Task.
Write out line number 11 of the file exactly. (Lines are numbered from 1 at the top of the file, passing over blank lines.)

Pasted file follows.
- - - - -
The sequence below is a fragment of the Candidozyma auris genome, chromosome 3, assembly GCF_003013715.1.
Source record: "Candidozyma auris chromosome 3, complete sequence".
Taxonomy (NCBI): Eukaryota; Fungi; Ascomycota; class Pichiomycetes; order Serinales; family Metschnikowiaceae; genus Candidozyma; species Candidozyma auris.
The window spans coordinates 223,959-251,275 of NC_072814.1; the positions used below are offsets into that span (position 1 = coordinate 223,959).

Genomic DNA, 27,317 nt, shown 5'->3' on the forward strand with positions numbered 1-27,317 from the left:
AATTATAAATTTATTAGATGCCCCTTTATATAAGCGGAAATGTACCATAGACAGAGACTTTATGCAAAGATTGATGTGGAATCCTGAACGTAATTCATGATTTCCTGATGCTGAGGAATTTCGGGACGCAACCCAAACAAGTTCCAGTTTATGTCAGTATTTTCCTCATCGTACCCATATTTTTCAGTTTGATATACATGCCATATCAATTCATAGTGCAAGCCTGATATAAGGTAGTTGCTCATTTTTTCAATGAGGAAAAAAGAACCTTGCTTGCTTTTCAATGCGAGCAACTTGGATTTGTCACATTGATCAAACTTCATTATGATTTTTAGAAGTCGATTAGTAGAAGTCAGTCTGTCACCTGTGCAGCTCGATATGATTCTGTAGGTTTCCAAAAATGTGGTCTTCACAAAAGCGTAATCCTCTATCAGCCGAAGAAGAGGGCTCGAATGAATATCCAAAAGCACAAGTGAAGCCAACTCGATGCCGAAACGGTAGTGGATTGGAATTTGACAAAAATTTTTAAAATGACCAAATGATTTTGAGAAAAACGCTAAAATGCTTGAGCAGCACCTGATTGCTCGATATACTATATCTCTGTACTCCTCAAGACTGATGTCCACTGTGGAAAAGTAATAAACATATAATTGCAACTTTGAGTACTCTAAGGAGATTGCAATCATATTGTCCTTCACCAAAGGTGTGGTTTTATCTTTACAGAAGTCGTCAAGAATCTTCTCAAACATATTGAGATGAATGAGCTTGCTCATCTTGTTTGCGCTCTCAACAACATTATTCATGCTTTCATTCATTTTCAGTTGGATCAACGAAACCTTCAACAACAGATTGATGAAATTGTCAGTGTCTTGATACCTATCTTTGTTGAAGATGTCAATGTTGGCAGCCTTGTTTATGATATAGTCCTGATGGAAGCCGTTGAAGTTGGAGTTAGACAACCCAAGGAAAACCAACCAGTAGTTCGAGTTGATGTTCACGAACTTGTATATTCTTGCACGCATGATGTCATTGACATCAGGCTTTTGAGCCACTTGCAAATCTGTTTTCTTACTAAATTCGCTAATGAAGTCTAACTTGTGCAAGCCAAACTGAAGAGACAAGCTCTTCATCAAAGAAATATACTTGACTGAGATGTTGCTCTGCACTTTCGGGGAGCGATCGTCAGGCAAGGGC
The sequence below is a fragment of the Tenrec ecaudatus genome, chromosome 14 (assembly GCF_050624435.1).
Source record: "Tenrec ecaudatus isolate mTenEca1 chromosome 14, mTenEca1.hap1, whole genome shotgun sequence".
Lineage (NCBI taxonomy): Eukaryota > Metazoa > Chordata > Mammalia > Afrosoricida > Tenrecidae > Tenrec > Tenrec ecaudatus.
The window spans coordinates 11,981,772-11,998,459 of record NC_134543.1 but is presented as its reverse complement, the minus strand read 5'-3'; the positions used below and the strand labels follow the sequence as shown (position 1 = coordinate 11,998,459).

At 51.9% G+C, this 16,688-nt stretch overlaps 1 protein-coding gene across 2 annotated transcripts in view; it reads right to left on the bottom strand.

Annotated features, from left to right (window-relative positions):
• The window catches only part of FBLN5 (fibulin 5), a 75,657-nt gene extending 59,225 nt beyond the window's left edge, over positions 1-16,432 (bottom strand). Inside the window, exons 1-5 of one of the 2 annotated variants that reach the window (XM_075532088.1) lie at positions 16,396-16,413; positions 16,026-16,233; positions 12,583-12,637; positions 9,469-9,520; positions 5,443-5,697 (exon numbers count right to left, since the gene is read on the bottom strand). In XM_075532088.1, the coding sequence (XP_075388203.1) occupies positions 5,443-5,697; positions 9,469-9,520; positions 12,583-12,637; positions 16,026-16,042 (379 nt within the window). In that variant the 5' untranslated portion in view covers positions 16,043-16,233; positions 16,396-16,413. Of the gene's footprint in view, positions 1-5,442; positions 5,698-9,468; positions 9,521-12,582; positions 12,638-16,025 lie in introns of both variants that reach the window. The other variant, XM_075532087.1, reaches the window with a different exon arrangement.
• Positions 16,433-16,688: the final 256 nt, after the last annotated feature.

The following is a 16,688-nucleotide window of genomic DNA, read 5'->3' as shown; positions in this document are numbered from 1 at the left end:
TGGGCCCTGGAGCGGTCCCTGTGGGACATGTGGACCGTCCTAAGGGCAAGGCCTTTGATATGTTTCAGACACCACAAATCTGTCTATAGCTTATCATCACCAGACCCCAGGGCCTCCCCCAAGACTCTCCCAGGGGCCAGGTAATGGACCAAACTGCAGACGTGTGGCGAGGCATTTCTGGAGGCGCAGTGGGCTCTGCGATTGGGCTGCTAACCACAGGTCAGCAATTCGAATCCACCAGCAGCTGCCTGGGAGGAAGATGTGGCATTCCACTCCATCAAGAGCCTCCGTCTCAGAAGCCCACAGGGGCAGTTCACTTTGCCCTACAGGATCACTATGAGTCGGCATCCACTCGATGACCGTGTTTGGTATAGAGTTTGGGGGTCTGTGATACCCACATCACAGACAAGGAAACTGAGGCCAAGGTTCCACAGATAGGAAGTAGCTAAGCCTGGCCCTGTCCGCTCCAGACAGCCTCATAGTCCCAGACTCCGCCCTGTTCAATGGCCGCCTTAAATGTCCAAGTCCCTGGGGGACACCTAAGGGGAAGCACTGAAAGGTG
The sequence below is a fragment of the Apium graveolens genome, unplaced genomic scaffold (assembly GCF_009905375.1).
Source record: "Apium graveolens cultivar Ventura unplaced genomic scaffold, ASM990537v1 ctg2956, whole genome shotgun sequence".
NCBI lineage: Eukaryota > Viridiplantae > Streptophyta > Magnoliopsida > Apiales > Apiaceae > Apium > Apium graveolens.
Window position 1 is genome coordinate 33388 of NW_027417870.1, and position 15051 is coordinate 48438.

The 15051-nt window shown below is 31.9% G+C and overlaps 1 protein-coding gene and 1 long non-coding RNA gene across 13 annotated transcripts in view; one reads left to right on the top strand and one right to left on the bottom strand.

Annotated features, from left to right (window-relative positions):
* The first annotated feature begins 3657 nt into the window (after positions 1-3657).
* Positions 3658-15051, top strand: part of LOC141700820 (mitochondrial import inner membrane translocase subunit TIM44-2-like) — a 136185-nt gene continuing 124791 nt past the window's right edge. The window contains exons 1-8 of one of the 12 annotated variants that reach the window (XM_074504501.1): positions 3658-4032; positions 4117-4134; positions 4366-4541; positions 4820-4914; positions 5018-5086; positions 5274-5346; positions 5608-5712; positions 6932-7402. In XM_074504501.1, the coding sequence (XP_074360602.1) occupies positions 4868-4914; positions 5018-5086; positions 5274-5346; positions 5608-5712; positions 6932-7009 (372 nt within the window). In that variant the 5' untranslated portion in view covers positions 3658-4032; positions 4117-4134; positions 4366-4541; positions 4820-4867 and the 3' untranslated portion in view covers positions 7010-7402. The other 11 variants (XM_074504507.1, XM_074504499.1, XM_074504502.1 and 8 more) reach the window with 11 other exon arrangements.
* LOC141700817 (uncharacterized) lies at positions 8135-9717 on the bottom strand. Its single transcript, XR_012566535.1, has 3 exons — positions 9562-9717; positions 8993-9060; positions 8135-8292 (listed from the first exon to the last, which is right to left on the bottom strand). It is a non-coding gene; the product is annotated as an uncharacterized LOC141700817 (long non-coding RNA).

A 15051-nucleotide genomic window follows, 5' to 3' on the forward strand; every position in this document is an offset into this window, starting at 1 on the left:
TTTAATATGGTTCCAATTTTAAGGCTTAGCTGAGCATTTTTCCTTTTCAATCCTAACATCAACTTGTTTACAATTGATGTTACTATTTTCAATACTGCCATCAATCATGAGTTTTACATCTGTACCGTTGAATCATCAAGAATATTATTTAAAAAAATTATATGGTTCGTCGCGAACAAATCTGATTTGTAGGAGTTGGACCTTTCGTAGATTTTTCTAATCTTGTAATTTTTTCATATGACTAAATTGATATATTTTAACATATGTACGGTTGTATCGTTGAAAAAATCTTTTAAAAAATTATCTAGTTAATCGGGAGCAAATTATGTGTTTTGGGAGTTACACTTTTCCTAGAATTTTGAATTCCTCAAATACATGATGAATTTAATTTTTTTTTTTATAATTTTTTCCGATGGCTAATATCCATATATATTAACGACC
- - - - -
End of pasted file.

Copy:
At 51.9% G+C, this 16,688-nt stretch overlaps 1 protein-coding gene across 2 annotated transcripts in view; it reads right to left on the bottom strand.